50 Works of Art to See Before You Die

Jonathon Jones of the Guardian is putting together a list of 50 great works of art to see before you die. He has started with a list of his 20 favorite art works and is asking readers for their suggestions.

My contribution would be Self Portrait in the Studio, by Brett Whiteley, in the collection of the Art Gallery of NSW in Sydney.

brett whiteley self portrait

His list is very European, so my selection is very Australian. One of the drawbacks about living on an island half a world away from the great museums of Europe and America is that masterpieces are in short supply. The good weather in Australia seems to make up for the lack of masterpieces though.

Here’s his list of 20 art works to see before you die..

Jan van Eyck, The Madonna of Chancellor Rolin, c.1435, Musée du Louvre, Paris
Caravaggio, The Burial of St. Lucy (1608), Museo di Palazzo Bellomo, Syracuse, Sicily
Rembrandt, Aristotle with a Bust of Homer (1654), Metropolitan Museum of Art, New York
San Rock Art, South African National Museum, Cape Town
Paul Cézanne, Mont Sainte-Victoire from Les Lauves (1904 – 6), Pushkin Museum of Fine Arts, Moscow
Michelangelo, Moses (installed 1545), Church of San Pietro in Vincoli, Rome
Leonardo da Vinci, The Adoration of the Magi, (c. 1481), Uffizi Gallery, Florence
Mark Rothko, The Rothko Chapel (paintings 1965-66; chapel opened 1971), Houston, Texas
Vermeer, View of Delft (c.1660-61), Mauritshuis, The Hague
Matthias Grünewald, The Isenheim Altarpiece (c.1509-15), Musée Unterlinden, Colmar, France
Hans Holbein, The Dead Christ, (1521-2), Kunstmuseum, Basel
Velázquez, Las Meninas (1656), Museo Nacional del Prado, Madrid
Funerary Mask of Tutankhamun (1333-1323BC), Egyptian Museum, Cairo
Jackson Pollock, One: Number 31, 1950, Museum of Modern Art, New York
Masaccio, The Expulsion of Adam and Eve from Paradise (c.1427), Brancacci Chapel, Santa Maria del Carmine, Florence.
Pablo Picasso, Guernica (1937), Reina Sofia Museum, Madrid
Titian, Danaë (c. 1544-6), Museo Nazionale di Capodimonte, Naples
Raphael, The School of Athens (1510-11), Stanza della Signatura, Vatican Palace, Rome
Parthenon Sculptures (“Elgin Marbles”), c. 444 BC, British Museum, London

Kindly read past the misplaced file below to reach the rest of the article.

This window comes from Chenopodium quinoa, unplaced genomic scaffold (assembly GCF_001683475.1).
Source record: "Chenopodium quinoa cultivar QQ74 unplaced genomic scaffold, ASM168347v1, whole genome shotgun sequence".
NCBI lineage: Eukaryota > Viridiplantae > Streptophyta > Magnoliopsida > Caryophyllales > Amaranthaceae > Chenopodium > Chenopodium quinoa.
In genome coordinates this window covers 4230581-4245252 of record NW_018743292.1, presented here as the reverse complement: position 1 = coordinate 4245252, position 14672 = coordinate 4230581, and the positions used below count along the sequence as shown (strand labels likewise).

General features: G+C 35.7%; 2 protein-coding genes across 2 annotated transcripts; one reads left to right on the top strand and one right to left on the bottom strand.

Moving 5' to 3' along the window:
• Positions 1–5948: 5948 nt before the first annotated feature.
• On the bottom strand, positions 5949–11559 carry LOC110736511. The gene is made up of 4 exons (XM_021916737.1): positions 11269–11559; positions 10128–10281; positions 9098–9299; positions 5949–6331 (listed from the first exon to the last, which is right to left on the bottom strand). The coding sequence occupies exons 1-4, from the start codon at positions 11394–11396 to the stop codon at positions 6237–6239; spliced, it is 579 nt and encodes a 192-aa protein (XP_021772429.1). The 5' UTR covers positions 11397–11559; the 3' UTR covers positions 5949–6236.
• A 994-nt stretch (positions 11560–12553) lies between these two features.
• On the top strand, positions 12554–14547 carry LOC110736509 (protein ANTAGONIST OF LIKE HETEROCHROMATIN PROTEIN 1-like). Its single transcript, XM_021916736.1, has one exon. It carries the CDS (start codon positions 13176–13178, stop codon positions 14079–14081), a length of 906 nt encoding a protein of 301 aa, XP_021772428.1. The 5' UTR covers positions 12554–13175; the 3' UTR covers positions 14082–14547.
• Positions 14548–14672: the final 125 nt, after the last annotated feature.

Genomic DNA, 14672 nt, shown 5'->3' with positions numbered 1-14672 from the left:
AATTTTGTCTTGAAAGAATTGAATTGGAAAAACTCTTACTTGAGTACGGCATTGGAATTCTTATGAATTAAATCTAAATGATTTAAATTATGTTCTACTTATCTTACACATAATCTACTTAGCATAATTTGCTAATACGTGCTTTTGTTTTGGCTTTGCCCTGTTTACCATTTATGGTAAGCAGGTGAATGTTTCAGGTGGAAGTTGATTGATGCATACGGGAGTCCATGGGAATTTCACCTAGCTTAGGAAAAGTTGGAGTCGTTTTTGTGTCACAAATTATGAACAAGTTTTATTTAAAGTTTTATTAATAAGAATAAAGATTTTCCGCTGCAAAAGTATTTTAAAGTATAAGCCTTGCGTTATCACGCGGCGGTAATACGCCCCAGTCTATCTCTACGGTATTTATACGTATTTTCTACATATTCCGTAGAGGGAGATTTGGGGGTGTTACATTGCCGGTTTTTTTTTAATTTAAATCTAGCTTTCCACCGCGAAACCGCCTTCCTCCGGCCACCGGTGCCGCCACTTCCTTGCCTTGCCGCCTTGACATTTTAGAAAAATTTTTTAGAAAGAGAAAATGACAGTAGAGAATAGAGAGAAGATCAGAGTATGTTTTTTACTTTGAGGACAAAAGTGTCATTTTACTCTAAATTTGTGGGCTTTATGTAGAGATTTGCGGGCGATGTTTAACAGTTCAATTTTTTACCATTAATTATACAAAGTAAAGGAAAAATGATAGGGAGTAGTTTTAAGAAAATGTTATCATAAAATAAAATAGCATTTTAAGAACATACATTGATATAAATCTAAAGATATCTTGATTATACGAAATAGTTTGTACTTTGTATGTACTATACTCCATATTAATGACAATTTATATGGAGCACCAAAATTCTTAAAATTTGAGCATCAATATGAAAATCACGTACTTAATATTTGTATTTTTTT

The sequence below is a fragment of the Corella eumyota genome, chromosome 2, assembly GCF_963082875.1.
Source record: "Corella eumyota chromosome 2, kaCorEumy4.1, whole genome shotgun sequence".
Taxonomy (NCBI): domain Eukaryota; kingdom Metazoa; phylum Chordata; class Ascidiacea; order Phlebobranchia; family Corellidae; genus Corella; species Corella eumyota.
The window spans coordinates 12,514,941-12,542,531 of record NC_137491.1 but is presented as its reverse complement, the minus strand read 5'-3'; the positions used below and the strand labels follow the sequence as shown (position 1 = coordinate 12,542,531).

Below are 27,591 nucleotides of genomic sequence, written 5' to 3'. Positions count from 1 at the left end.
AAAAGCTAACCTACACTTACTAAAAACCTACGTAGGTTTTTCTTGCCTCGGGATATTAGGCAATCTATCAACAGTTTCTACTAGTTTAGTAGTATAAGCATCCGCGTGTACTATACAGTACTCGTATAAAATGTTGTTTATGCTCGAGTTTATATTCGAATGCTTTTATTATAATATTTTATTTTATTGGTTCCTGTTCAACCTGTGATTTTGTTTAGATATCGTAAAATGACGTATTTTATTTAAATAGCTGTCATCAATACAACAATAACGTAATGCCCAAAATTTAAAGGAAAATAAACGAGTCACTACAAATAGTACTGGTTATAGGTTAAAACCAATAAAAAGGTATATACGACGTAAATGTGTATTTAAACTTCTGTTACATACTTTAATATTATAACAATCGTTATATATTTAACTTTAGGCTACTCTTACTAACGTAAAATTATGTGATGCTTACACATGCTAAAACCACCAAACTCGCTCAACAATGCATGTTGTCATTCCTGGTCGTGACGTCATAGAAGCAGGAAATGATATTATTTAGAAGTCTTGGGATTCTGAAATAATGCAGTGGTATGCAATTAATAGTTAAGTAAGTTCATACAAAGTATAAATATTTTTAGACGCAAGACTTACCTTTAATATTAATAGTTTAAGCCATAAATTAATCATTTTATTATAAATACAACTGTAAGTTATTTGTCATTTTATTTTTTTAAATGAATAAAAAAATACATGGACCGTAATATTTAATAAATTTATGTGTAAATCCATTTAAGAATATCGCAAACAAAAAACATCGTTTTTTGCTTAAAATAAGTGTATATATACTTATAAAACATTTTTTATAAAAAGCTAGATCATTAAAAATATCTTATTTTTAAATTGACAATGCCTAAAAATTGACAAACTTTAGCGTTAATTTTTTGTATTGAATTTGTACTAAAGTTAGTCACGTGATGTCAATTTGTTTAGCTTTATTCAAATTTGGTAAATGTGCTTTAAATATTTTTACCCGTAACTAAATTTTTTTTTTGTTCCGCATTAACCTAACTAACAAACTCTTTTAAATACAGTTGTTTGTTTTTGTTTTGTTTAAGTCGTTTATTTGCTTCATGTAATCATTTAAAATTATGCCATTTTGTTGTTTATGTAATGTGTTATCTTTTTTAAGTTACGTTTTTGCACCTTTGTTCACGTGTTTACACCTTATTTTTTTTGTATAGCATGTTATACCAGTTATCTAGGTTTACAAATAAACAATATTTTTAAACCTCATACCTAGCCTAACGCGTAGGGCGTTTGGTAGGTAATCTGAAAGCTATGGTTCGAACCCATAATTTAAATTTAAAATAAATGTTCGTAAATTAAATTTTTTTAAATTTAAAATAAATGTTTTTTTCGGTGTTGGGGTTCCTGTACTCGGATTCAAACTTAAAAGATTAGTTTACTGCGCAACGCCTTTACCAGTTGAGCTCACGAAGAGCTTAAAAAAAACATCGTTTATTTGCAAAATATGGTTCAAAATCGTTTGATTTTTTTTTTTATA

Henri Matisse, The Dance (1910), Hermitage Museum, St. Petersburg, Russia

About Dion

Australian artist and observer of things.. all kinds of things. I like a wide variety of art, from the weird and wonderful to the bold and beautiful.. and everything in between.

Comments

  1. What a great idea! Here’s what I would add just to name a few:

    Raphael’s Transfiguration of Christ
    Titian’s Assumption of the Virgin
    Bernini’s Ecstasy of St. Theresa
    Van Eyck’s Arnolfini Wedding
    Michelangelo’s David
    Rigaud’s Portrait of Louis XIV
    Laocoon Group
    Sculpture of Augustus Primaporta

    So many things to see, so little time.

  2. well i feel like a dweeb… I have lived within 20 miles of the Rothko Chapel for 15 years and haven’t seen it yet.

    Two works I amost came to tears over when I had a chance to see them were Michelangelo’s works in The Sistine Chapel of Vatican City, and Sandro Boticelli’s “Birth of Venus” in the Uffizi, Florence.

  3. Rene’ Magritte’s The Menaced Assasin at MOMA

  4. The Brute Tamer by Nicola Slattery would be on my list.

  5. donald judds work at his chinati foundation in marfa, tx. that place is like my mecca (flavins installation is not bad either)

  6. I have read your article and another one at http://www.wayfaring.info/2006/11/26/uffizi-gallery-is-the-star-of-florence/ and i agree this galery is a must see place

  7. Anonymous says:

    the Medici Aphrodite – the Met NYC
    (better than the one in the Uffizi)

  8. I agree enthusiastically with the Rothko Chapel. I’d replace Matisse’s “The Dance” with “Harmony in Red.” I’d add Brancusi’s “Bird in Space,” John Singer Sargent’s “Madame X,” Rodin’s “The Gates of Hell,” and any of Ellsworth Kelly’s or Agnes Martin’s paintings.

    Also on my list: Giotto’s St. Francis frescoes at Assisi and Donatello’s “David.” (I second Boticellis’ “Birth of Venus” mentioned previously.)

    I’m slightly disturbed by the dearth of women artists on my list and the complete absence on the other lists. Is anyone else? What about more non-Western art?

  9. I would like to add the whole collection at the Barnes Foundation in Merion, PA. From the Joy of life by Matisse to the cards players and bathers by cezanne to several rose period picassos to over 100 renoirs!

    now mixed in is eastern art, native american art and african art… so no eurocentric here!

    I cry almost every time I go!

  10. Anonymous says:

    I would add the Rembrandt etching “The Angel Appearing to the Shepards” and Marc Chagall’s “Paris Opera Ceiling

  11. The Rothko chapel reminds me of a bad Trading Spaces episode. I cannot understand what is so interesting about blue panels on a wall. I stick to Michelangelo.

  12. I am astonished and also swuprised that nobody has mentioned one of the most Iconic British Painters of the 18th Century ?

    JMW Turner a Master of New Painting Techniques & Methodology in his time

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